Investigating a workplace complaint can be a long and tedious process; however, every complaint should be taken seriously, and given the time and attention it deserves. When an investigation nears a conclusion, closing out the complaint properly can be as important as the investigation process itself. The following key steps will help ensure that you close out an internal investigation correctly.

Review the Entire File

Before you put the investigation in the “closed file,” make sure you review the entire investigation from start to finish to make sure you conducted a thorough and fair investigation. Also check that all transcripts, audio recordings, video recordings, and any other evidence relevant to the investigation are included with the case file. Make sure all notes are legible and understandable in case they are reviewed by upper-level managers or outside counsel.

Meet with the Parties Involved

The next step in closing out your internal investigation should be to meet individually with each party involved. At a bare minimum, this should include the complainant, and anyone directly accused in the complaint. It will also likely involve immediate supervisors and/or management. Explain that you have concluded your investigation and explain your findings. If there are any actions that will be taken because of the investigation let them know and take this opportunity to remind everyone that all information and evidence gathered during the investigation will remain confidential. If either the complainant or the accused is unhappy with the outcome of the investigation encourage them to speak to management instead of discussing the investigation in the workplace.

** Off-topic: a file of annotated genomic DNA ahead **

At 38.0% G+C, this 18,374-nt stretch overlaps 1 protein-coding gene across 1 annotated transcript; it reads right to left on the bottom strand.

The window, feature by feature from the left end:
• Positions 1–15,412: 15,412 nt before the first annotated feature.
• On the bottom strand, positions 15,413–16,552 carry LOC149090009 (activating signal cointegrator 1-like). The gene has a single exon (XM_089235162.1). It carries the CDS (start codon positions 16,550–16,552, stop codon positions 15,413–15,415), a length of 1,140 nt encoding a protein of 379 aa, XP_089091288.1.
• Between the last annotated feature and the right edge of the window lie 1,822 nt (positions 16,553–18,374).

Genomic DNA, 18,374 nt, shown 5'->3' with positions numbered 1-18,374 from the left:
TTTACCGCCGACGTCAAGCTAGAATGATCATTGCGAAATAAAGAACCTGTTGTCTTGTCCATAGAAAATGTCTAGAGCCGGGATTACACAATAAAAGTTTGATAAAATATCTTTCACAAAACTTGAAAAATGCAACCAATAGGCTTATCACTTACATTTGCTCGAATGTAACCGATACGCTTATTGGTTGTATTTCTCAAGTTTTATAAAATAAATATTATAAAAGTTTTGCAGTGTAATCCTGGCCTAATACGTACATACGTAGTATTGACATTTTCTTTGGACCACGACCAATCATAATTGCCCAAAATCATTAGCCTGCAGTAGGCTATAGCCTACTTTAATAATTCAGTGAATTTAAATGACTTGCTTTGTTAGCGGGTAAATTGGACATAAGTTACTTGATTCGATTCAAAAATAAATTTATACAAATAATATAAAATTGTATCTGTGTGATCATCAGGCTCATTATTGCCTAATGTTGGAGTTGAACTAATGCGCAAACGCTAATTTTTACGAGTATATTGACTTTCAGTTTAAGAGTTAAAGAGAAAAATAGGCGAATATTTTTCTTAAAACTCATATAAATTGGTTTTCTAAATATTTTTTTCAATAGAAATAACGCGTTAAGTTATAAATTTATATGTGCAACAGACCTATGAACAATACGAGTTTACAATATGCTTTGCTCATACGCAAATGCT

Make Sure Everything Is Well Documented

Hopefully, you have been doing a good job of documenting the entire investigation up to this point. After meeting with the parties involved, document the meetings. Make note of the date, time, and place of the meeting and provide a summary of your discussion. If a party was unhappy with the outcome, be sure to note that in the file. Try not to rehash the facts and instead take a positive go-forward approach.

Decide If Policies Need to Be Updated or Changed

Regardless of whether you found wrongdoing, now is the time to review the company’s harassment and diversity policies. As an investigator you may conclude that the accused did not violate the law nor the company’s policies; however, you may also conclude that the company’s policies are outdated, vague, or misleading which may have contributed to the circumstances that led to the complaint. If you see room for improvement, inform management of your suggestions.

Take Necessary Action

If your internal investigation concluded that there was no wrongdoing and your review of company policy showed no room for improvement, the only action left to take is to close out the file. If, however, you found wrongdoing (either a violation of state/federal law or a violation of company policy) action will need to be taken by the company pursuant to company procedures and that action should also be documented. In a case where there was no actual wrongdoing, but you see flaws in the company policies, now is the time to review and revise those policies in the hope of preventing another similar complaint.

At Ablin Law, we provide professional, confidential workplace investigations for employers and law firms. Please contact us for more information.

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